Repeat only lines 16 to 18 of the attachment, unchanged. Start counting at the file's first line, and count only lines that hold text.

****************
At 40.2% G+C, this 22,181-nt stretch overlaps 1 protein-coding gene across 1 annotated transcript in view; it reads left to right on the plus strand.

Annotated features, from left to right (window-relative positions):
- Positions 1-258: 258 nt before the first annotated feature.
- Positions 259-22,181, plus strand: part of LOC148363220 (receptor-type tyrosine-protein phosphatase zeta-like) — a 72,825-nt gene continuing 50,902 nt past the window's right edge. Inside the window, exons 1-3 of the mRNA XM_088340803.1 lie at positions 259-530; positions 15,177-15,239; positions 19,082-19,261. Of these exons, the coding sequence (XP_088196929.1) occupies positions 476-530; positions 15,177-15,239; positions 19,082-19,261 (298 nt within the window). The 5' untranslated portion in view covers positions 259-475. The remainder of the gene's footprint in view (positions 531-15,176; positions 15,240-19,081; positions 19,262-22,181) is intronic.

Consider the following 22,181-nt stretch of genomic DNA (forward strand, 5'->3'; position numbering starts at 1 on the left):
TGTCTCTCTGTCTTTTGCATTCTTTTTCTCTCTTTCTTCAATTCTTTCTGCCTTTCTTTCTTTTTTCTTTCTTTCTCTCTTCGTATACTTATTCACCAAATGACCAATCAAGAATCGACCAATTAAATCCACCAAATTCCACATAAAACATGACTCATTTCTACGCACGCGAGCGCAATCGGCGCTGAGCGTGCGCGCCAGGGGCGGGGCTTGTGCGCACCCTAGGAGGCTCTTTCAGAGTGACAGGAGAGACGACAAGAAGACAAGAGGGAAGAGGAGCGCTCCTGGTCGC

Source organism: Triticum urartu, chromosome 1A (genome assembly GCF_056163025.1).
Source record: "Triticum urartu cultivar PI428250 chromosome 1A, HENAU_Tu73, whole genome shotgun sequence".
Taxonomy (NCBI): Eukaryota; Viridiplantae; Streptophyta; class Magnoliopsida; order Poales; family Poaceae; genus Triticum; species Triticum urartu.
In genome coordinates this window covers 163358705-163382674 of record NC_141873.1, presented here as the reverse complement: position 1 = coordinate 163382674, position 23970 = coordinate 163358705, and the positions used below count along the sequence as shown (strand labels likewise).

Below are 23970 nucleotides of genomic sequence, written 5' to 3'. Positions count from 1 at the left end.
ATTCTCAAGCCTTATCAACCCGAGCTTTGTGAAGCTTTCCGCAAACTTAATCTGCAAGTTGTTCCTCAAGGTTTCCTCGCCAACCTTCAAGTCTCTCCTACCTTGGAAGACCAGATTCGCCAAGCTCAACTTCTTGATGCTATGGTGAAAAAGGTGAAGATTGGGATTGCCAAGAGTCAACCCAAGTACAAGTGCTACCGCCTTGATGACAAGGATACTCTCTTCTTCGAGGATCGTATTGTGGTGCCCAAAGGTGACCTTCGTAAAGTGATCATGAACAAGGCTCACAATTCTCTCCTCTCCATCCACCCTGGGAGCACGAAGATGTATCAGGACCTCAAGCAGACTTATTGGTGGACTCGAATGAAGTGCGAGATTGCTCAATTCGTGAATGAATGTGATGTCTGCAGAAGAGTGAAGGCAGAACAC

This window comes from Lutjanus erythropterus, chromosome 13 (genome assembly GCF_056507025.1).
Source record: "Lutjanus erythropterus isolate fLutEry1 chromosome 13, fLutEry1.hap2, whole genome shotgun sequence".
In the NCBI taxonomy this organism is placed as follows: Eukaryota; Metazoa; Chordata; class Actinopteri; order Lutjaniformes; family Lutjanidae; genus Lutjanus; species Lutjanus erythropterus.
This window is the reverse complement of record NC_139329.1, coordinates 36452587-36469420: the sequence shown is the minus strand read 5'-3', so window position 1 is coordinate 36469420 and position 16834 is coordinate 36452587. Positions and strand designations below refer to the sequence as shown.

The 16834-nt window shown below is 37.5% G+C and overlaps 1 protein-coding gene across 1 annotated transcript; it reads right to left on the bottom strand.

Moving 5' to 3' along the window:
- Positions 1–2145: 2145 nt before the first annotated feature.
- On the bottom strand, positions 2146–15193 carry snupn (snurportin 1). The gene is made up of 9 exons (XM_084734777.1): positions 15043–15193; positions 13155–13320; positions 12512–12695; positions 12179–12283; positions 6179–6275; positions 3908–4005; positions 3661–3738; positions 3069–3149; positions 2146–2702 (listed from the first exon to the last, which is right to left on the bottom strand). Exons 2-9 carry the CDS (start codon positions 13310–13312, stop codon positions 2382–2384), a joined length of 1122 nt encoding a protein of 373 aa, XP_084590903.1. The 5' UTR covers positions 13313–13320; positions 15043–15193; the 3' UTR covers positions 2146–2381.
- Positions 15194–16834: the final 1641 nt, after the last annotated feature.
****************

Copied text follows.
This window is the reverse complement of record NC_139329.1, coordinates 36452587-36469420: the sequence shown is the minus strand read 5'-3', so window position 1 is coordinate 36469420 and position 16834 is coordinate 36452587. Positions and strand designations below refer to the sequence as shown.

The 16834-nt window shown below is 37.5% G+C and overlaps 1 protein-coding gene across 1 annotated transcript; it reads right to left on the bottom strand.

Moving 5' to 3' along the window: